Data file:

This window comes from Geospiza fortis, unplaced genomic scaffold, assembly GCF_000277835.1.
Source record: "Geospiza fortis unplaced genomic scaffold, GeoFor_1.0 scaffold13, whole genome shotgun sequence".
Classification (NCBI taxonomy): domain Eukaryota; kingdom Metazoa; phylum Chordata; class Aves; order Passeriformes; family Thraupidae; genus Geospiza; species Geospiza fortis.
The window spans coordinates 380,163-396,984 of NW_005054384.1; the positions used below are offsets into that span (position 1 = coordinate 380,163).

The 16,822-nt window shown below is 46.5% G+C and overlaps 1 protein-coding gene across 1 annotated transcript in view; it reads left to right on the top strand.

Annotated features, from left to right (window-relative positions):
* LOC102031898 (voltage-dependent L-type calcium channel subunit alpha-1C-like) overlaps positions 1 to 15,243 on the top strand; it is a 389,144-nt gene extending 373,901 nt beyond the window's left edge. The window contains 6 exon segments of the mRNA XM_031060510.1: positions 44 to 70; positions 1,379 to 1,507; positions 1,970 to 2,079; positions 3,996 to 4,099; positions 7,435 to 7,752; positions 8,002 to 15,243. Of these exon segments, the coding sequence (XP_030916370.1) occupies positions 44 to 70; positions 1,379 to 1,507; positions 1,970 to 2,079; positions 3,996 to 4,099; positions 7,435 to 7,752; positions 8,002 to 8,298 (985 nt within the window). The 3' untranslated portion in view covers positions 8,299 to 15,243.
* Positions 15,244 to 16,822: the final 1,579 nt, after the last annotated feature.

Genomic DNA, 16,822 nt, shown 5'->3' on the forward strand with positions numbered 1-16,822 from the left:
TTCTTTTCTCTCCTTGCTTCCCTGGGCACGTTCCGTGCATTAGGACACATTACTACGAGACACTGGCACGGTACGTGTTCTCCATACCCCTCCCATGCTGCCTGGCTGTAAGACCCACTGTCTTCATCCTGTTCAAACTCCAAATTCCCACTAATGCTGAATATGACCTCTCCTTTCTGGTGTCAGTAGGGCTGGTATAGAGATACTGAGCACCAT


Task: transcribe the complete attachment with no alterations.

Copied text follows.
This window comes from Geospiza fortis, unplaced genomic scaffold, assembly GCF_000277835.1.
Source record: "Geospiza fortis unplaced genomic scaffold, GeoFor_1.0 scaffold13, whole genome shotgun sequence".
Classification (NCBI taxonomy): domain Eukaryota; kingdom Metazoa; phylum Chordata; class Aves; order Passeriformes; family Thraupidae; genus Geospiza; species Geospiza fortis.
The window spans coordinates 380,163-396,984 of NW_005054384.1; the positions used below are offsets into that span (position 1 = coordinate 380,163).

The 16,822-nt window shown below is 46.5% G+C and overlaps 1 protein-coding gene across 1 annotated transcript in view; it reads left to right on the top strand.

Annotated features, from left to right (window-relative positions):
* LOC102031898 (voltage-dependent L-type calcium channel subunit alpha-1C-like) overlaps positions 1 to 15,243 on the top strand; it is a 389,144-nt gene extending 373,901 nt beyond the window's left edge. The window contains 6 exon segments of the mRNA XM_031060510.1: positions 44 to 70; positions 1,379 to 1,507; positions 1,970 to 2,079; positions 3,996 to 4,099; positions 7,435 to 7,752; positions 8,002 to 15,243. Of these exon segments, the coding sequence (XP_030916370.1) occupies positions 44 to 70; positions 1,379 to 1,507; positions 1,970 to 2,079; positions 3,996 to 4,099; positions 7,435 to 7,752; positions 8,002 to 8,298 (985 nt within the window). The 3' untranslated portion in view covers positions 8,299 to 15,243.
* Positions 15,244 to 16,822: the final 1,579 nt, after the last annotated feature.

Genomic DNA, 16,822 nt, shown 5'->3' on the forward strand with positions numbered 1-16,822 from the left:
TTCTTTTCTCTCCTTGCTTCCCTGGGCACGTTCCGTGCATTAGGACACATTACTACGAGACACTGGCACGGTACGTGTTCTCCATACCCCTCCCATGCTGCCTGGCTGTAAGACCCACTGTCTTCATCCTGTTCAAACTCCAAATTCCCACTAATGCTGAATATGACCTCTCCTTTCTGGTGTCAGTAGGGCTGGTATAGAGATACTGAGCACCAT